To do such firms will inevitably continue to rely upon 'progressive copies' of said imagery, or 'simulacra', which itself will be based upon selectively used and indeed combined national. regional and glocal imagery with its inherent meanings and values.
Simulacra: a Definition -
This term has been peppered throughout this weblog given its now entrenched global culture poignancy. Any reader not aware of the term – largely used as an academic descriptor in specific circles – will have undertaken a web-dictionary search for its meaning.
But to recap, the following general definitions are given:
Derived from the Latin “simulacrum”:
“likeness or similarity”(initially as ascribed to icons of the gods)
“a representation or image of something”
“something similar; a vague, tentative or shadowy resemblance”
Came to be viewed as a copy of the original and so lacking in original substance/quality
Baudrillard argues that the copy has become so pervasive in contemporary society that the simulacrum becomes the “real thing” (to quote the Coca Cola strapline) and so the hyper-real becomes the truth.
Whereas Plato saw 2 versions of the copy (the faithful and the intentionally distorted used to 'correct' visual perspective on pillars, tall statues etc), Baudrillard sees 4 versions:
1. basic reflection of reality
2. distortion of reality (in many ways)
3. pretence of reality (where there is no actual original model, but created as loose multi-perceptual configuration)
4. simulacrum – which “bears no relation to any reality whatsoever”
The 1960s Baudrillard, like the late 19th century Neitzsche and Plato millennia earlier, sees this as a negative occurrence, and indeed a ploy, used for effectively 'manufacturing culture' and 'creating new realities', so instilling an ever bigger divide between (wo)man and the (enlightened) truth that is nature.
However, the 1960s Deleuze further describes the process of man-made repetition as actually unique given its directed progression, instead viewing nature as the systemic and generalised (the sequence of: sun/moon, day/night, seasons, etc); so QED the very process of simulacrum a valid social progression.
Whilst these viewpoints exist in the echelons of philosophy, over the last half century, the worlds of commerce and policy-formation have come to absorb the Baudrillardian description, given the meteoric level of 'Americana' culture-creation which arose from the late 1940s onward, itself duplicated across the world.
The Foundations of “The American Dream” -
The vital elements of what was once called 'global Americanism', obviously under-pinned by capitalism, stemmed from the ideology of an ever improving lifestyle; as per the 'American Dream', was eventually available to all.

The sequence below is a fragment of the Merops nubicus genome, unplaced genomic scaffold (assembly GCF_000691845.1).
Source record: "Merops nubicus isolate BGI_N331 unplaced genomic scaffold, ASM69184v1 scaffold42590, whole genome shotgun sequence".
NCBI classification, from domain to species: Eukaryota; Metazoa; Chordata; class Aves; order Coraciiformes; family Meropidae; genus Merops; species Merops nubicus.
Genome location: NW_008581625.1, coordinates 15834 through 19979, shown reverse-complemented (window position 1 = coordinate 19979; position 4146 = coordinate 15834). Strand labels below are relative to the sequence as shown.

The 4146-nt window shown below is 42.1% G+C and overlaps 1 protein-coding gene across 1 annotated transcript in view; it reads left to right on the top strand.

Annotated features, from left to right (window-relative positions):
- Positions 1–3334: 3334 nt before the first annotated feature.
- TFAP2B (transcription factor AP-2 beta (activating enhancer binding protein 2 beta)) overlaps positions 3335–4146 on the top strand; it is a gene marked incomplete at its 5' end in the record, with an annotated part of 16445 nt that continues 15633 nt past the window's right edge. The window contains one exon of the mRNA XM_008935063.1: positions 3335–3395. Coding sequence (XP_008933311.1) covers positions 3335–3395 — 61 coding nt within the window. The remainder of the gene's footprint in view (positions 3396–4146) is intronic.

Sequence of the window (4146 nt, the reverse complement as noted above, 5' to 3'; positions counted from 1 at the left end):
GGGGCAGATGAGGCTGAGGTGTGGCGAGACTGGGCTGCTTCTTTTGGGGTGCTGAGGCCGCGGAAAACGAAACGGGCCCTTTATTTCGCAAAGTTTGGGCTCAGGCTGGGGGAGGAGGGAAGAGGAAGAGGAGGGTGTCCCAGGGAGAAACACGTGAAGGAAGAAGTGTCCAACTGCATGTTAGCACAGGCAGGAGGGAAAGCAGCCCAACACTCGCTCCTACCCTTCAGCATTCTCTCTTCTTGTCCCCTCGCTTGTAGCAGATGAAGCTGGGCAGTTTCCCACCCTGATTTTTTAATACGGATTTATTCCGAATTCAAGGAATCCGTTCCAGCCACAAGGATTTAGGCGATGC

Yet, as others well recognised, that betterment for American society and its individuals from 1945 onward had (ironically) been enabled by the combination of specific factors and outcomes: the Federal Reserve, the Bretton Woods Agreement and the victor's post WW2 inbound global liquidity flows.
The previous creation of a wholly autonomous Federal Reserve (as today) enabled the ability to print money at will (so able to win WW2 on both European and Pacific fronts massive production of munitions and transport). The Bretton Woods Conference of 1944 ostensibly created the IMF and World Bank and other systems so robustly conjoining international monetary transactions. Which in turn enabled the various payments from foreign governments (lend-lease repayments from allies and reparation payments made from the new installed authorities of the old 'axis powers' of Germany and Japan; this partly through immediate currency but partly by way of industrial agreements.
Thus America's win of what had ostensibly been for it a global war meant that it could capture large portions of the associated international wealth potential, turning that into wealth creation and so liquidity to trickle-down through its banking sector, through Wall St, through commerce and industry and through its society of ever increasing upward consumption.
This formula then, ie all that went before, was the basis of an envied society; a technically progressive society formed from education, comfort and joy (via entertainment). It was what allowed middle class families to buy the cheap and cheerful import of the VW Beetle for their children's college years, provided the imported iron-ore for its own steel-making, a portion of the imported oil for its plastics industries, both materials under-pinning Detroit's previously far more aspirational cars, and provided the foreign (Japan at first) sourced components which went into American branded white goods and brown goods.
The Social Construct of the 'American Dream' -
However, ironically although American consumer success had been built upon cheap inbound imports (visible and less so), American society itself became ever more distinctly insular and arguably isolated. Obviously not in a similar way to the previous cases of China or Japan, (seeking to avoid what they saw as corrupt internationalism), but obversely.